Kiwi fruit stands out among cut fruits with its semi-translucent emerald green pulp speckled with white veins and lots of small black seeds. However, the furry brownish outer skin may deter one from buying the fruit. These emerald delights contain numerous phytonutrients as well as vitamins and minerals that promote our health.
The fruit pulp has a refreshing taste reminiscent of strawberries, melons and bananas, but with its own unique sweet flavour. It is packed with more vitamin C than an equivalent amount of orange. A medium-sized fruit (66g) has 70mg of vitamin C whereas a medium-sized orange (140g) has 82mg (USDA National Nutrient Database 2005).
With its vitamin C content, regular consumption of kiwi fruit helps our immune system. Adequate intake of vitamin C has been shown to be helpful in reducing the severity of conditions like osteoarthritis, rheumatoid arthritis, asthma and for preventing recurrent ear infections.
Furthermore, the flavonoids, carotenoids and the fat-soluble antioxidants vitamins E and A present in kiwi fruit are well known for antioxidant activities. Antioxidants reduce respiratory-related health problems such as wheezing, shortness of breath or night coughing in young children.
Foods rich in vitamin E are often associated with things that have high oil content such as almond, hazel nut or sesame and sunflower seeds. Fruits such as apple, orange and pear are low in the vitamin except avocado, kiwi fruit, blackberries and papaya, which are known to have a substantial quantity of vitamin E.
In addition to its antioxidant activity, vitamin E protects our skin from being harmed by ultraviolet light. Furthermore, the dietary fibres in the fruit help in regulating cholesterol levels. The fibres also bind and remove toxins from the colon, which is helpful for preventing colon cancer.
Kiwi fruit’s glycemix index is 53 compared with banana’s 54, grape’s 59, mango’s 40-60, watermelon’s 72, apple’s and pear’s 38 and orange’s 44. Eating foods with a glycemix index value below 55 will not raise blood sugar rapidly.
The fruit also supplies the minerals - potassium, magnesium, copper and phosphorous that help regulate blood pressure, maintain hair and skin colour as well as healthy bones and connective tissues.
In a study reported in Platelets (Aug, 2004), people who ate two to three kiwi fruits per day for 28 days reduced their platelet aggregation response (potential for blood clot formation) by 18% compared to people who ate no kiwi fruit. In addition, their triglycerides (blood fats) level dropped by 15%. Kiwi fruit is now also known as a delicious fruit with blood-thinning properties. Together with its vitamin C and E content and other phytonutrients, which function individually or in concert, eating the fruit regularly protects the heart.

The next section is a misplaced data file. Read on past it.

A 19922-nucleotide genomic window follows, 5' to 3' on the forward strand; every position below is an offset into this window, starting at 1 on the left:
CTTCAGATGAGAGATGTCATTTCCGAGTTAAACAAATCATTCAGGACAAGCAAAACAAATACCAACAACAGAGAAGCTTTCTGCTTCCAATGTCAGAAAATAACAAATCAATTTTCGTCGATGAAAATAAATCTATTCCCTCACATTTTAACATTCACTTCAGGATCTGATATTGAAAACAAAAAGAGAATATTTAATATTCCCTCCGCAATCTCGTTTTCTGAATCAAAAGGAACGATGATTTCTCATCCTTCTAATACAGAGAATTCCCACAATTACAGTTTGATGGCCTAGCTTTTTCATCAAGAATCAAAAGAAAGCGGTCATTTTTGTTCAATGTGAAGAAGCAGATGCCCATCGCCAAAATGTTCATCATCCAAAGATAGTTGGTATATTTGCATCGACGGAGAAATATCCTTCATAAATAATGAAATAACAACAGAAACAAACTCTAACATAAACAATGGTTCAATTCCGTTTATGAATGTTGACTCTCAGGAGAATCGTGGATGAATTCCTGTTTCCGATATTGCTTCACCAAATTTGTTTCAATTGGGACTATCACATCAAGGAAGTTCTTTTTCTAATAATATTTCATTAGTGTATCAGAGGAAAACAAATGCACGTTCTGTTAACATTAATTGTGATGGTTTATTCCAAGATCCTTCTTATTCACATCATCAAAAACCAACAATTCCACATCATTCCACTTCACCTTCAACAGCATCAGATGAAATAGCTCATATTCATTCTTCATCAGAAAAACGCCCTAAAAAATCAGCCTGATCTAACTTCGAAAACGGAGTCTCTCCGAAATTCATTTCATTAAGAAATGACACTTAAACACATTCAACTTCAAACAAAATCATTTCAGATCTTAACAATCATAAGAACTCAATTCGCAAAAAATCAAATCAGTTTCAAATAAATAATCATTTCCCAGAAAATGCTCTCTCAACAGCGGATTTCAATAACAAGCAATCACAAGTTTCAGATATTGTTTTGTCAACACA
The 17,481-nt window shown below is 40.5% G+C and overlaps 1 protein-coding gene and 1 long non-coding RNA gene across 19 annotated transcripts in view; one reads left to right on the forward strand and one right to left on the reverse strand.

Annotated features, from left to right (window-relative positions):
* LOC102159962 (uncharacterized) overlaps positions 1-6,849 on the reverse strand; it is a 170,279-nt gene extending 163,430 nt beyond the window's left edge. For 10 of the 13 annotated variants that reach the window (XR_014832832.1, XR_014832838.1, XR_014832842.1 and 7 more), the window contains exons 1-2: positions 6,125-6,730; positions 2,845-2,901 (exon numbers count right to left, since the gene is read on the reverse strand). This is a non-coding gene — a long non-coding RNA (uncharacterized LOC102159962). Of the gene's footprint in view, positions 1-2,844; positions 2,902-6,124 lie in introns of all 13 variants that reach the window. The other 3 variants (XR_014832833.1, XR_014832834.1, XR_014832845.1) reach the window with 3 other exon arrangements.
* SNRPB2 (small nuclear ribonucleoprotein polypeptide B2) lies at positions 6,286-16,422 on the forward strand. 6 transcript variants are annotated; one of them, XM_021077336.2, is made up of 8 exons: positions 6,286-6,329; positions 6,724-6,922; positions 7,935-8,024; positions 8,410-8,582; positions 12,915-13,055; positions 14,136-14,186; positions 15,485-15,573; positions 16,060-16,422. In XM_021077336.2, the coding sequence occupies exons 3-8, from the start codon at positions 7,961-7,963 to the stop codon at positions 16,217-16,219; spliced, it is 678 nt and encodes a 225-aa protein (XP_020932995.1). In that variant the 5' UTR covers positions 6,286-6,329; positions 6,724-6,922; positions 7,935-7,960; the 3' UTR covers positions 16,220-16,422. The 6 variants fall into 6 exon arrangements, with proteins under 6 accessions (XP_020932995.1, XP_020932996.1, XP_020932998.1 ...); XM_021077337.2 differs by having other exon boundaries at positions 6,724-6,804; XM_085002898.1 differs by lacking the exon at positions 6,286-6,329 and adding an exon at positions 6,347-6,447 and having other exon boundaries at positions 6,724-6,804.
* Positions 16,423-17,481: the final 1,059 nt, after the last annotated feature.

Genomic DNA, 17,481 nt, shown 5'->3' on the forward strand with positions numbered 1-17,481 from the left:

Kiwi fruits contain oxalates. When oxalates become too concentrated in body fluids, they can crystallise and cause health problems. People with kidney or gallbladder problems may want to avoid eating kiwi fruit.
Oxalates also interfere with absorption of calcium in the body. Eating kiwi fruit regularly is not suitable for people with low bone mineral density who want to increase their calcium stores. If you are taking calcium supplements, eat kiwi fruit two to three hours before or after taking the supplements.
People who are allergic to fruits such as papaya or pineapple are likely to be allergic to kiwi fruit too. Kiwi fruits contain the enzyme actinidin to which some people are allergic. They may suffer rashes or other uncomfortable symptoms.
Kiwi fruit is a native plant of China that bears many common names such as monkey, goat or hairy peach. Its scientific name is Actinidia chinenesis. The seeds were sent to New Zealand in the early 20th century.
It was only in the 1960s that the fruit was commercialised and named Chinese gooseberries. It was renamed “kiwi fruit” in honour of the native bird of New Zealand. The kiwi bird has a brown fuzzy coat resembling the skin of this unique fruit.
It is best to eat cut kiwi fruit immediately. If you leave the cut fruit standing aside for a while, the enzyme actinic produces bromic acid and makes the fruit overly soft and soggy. If you use it in a fruit salad, add kiwi fruit just before serving. Otherwise, it would also “tenderise” other fruits and make them soggy.
When mixing the fruit with milk or other dairy products, the enzyme actinidin dissolves the milk proteins and leaves an unpleasant taste. This makes the fruit unsuitable for use in desserts containing milk.
When selecting kiwi fruits, hold them between your thumb and forefinger and gently apply pressure, if the fruits do not yield they are not yet ready to be consumed.
Store the ripe fruit away from other fruits and vegetables such as apples, pears and potatoes for all these emit ethylene gas, which will cause the kiwi fruit to become overripe quickly.
More info on KIWI HERE.